BIOLOGISTS are shining a scientific spotlight on previously neglected inhabitants of our bodies. The 100-trillion bacteria that populate an average adult, living mainly in the guts, should be treated with more respect, recent research shows, because they play a vital role in maintaining human health.

The latest study by Chinese scientists provides new evidence that the different types of microbes in the gut can help to explain why some people grow fat and others don’t. The microbiome, as it is known, turns out to be a risk factor for obesity, alongside eating too much, exercising too little and having the wrong genes. Our digestion has evolved to work with the help of a kilogram or so of microbes; the way we extract calories from food and how fast our appetite is satisfied — determinants of how much weight we put on — depend on the balance between the 200-300 bacterial species that live in a typical human gut.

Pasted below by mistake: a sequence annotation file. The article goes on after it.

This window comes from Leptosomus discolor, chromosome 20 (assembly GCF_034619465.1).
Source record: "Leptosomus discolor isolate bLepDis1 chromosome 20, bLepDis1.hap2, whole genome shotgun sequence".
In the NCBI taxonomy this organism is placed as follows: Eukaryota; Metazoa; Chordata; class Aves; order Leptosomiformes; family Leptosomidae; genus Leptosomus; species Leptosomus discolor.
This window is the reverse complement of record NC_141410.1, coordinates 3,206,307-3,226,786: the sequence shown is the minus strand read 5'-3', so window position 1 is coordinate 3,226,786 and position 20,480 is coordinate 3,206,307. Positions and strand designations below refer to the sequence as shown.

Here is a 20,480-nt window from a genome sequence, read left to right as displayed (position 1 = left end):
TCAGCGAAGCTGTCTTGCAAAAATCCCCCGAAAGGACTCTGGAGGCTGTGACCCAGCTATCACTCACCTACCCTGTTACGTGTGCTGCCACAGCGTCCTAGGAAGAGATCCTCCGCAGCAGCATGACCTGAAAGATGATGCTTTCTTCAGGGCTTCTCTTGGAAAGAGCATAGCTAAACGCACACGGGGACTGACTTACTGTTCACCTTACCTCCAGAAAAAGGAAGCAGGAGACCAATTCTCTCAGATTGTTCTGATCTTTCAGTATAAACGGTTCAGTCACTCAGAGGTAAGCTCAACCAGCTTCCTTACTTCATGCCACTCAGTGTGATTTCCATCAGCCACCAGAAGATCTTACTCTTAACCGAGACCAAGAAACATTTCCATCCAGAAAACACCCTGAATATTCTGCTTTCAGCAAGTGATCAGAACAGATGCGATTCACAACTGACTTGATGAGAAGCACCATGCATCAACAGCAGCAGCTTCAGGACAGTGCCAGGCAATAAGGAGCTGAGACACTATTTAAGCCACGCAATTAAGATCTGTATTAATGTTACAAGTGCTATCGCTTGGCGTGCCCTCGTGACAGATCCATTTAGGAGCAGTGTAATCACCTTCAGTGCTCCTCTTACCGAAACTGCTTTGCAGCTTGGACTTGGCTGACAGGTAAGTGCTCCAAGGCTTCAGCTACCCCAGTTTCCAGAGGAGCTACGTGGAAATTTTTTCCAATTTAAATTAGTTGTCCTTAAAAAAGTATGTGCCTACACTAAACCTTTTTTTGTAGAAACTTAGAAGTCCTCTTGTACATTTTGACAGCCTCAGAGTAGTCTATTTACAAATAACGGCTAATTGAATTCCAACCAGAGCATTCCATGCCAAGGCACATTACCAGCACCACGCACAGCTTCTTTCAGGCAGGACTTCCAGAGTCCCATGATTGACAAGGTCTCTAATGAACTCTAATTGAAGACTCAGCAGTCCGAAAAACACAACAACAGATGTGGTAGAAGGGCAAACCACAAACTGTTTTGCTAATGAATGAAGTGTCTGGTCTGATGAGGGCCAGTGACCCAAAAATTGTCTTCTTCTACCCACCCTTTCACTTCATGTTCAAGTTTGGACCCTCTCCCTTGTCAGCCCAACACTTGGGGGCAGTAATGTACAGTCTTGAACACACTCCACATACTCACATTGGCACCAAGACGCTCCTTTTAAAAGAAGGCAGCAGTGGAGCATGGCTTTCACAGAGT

As several recent studies have shown, this balance depends critically on what we eat. People living on a modern western diet have a very different microbiome from their pre-industrial ancestors. And a study of elderly people in Ireland, published in the journal Nature recently, showed a direct relationship between diet, bacterial diversity and wellbeing. Although more research is needed to prove the point, evidence is growing that a varied diet, including plenty of unprocessed fruit, vegetables and cereals, promotes the growth of beneficial bacteria in the body.

The message for the holiday period, as you eat your festive foods, is to remember that you are feeding not just yourself but all the bugs in your body. Treat them to a varied diet — and do not poison them with unnecessary medication.

London, December 21.